Mayes v. Massachusetts Mut. Life Ins. Co.

Annotate this Case

608 S.W.2d 612 (1980)

Mattie Emmaline MAYES, Petitioner, v. MASSACHUSETTS MUTUAL LIFE INSURANCE COMPANY, Respondent.

No. B-9153.

Supreme Court of Texas.

October 29, 1980.

*613 Taylor, Mizell, Price, Corrigan & Smith, Bradford D. Corrigan, Jr., Dallas, for petitioner.

Thompson & Knight, Eugene W. Brees and Jerry P. Jones, Dallas, for respondent.

BARROW, Justice.

Massachusetts Mutual Life Insurance Company brought this suit to rescind three policies of insurance on the life of Albert W. Mayes, deceased, because Mayes did not disclose to the insurer that certain answers in his applications which were correct when made had become false by the time the policies were delivered. Petitioner, who was the named beneficiary in the policies, counterclaimed for the proceeds of the policies together with penalty, interest and attorney's fees. The trial court rendered judgment for petitioner on the jury verdict. The court of civil appeals reversed the judgment of the trial court and remanded the cause with instructions to limit recovery to return of the premiums. 592 S.W.2d 393. We reverse the judgment of the court of civil appeals and remand the cause to that court for consideration of respondent's factual insufficiency point over which we have no jurisdiction.

On May 6, 1976, Albert Mayes signed and delivered to an agent of insurer Part 1 of two applications for life insurance.[1] These applications had been filled out by the agent and his secretary from information secured from a previous policy issued to Mayes through this agent. The applications are identical except for the amount of insurance requested by each application. On page three of each application is the following paragraph:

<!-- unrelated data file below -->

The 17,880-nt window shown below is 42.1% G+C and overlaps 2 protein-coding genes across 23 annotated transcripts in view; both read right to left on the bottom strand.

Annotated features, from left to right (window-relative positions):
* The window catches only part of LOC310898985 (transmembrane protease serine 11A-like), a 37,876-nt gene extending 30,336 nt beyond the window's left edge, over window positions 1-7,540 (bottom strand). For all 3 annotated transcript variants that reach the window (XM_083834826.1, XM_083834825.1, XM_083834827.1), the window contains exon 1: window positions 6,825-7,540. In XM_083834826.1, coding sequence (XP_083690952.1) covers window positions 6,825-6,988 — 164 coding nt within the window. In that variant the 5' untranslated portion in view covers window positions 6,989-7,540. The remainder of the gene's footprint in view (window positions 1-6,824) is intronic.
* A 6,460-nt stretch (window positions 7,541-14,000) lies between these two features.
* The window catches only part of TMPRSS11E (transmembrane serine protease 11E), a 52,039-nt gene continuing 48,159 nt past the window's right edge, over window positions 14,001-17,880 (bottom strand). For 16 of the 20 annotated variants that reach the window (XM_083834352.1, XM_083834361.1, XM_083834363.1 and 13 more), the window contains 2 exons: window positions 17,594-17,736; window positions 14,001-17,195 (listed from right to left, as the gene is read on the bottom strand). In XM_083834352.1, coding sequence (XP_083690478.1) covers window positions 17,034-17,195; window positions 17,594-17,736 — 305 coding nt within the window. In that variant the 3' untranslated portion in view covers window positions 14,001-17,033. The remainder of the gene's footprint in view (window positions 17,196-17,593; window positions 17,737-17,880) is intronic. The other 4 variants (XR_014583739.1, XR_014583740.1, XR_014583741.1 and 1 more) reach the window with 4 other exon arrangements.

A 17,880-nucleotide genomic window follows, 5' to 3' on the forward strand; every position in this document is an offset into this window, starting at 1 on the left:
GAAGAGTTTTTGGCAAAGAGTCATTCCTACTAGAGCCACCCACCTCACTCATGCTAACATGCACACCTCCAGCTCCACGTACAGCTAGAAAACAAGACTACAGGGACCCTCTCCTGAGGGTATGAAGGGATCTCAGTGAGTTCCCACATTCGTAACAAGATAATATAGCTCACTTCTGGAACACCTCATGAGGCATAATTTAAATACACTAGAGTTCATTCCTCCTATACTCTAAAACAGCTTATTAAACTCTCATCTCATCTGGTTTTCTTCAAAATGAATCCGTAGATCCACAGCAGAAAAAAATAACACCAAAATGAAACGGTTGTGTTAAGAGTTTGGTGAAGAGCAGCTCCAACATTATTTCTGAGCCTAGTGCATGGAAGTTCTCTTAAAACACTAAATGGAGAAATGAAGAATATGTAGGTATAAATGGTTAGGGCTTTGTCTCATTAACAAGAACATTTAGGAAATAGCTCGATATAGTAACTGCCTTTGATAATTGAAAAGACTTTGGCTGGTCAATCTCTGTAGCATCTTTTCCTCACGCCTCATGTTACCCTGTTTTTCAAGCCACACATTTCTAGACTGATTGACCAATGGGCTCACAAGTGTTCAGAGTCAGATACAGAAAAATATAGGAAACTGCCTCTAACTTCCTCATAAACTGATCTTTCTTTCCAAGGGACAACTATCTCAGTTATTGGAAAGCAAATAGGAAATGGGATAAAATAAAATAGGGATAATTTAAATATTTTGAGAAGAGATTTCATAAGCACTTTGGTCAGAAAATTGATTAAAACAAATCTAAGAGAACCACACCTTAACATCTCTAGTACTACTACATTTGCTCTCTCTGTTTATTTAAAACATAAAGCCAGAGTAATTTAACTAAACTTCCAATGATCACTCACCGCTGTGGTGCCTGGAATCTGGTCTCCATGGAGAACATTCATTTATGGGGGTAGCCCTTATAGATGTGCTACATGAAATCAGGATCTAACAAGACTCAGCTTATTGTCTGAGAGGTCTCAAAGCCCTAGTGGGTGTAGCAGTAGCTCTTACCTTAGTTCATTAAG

*614 SIGNATURE SECTION MUST BE COMPLETED IN ALL CASES

To the best of my (our) knowledge and belief, all answers and statements contained herein are full, complete and true and were correctly recorded before this application was signed; and it is agreed that: (a)if the first premium on the insurance herein applied for has been paid to the Company's agent in exchange for the Company's Conditional Receipt signed by said agent, the Company shall be liable only under and pursuant to the terms and conditions set forth in said receipt; (b)if the first premium on the insurance herein applied for has not been paid, the Company shall incur no liability under this application unless and until the application has been completed and approved and the policy has been issued and delivered to the owner designated therein and the first premium specified in the policy has been paid during the lifetime of each person proposed for insurance and then only if at the time of said delivery and payment all answers and statements contained in Parts 1 and 2 of this application and any amendments thereof and supplements thereto are then full, complete and true to the best of my (our) knowledge and belief as though given at the time of said delivery and payment; (c)no agent of the Company has authority to make, alter or modify the terms of this application or of any policy issued hereon or to waive any of the Company's rights or requirements or to extend the time for the payment of premiums, and (d)acceptance of any policy issued on this application will constitute ratification of any correction or amendment of the application made by the Company as shown in the Amendment of Application attached to the policy, provided, however, that any such correction or amendment of application relating to amount, classification, plan or additional benefits shall be agreed to in writing.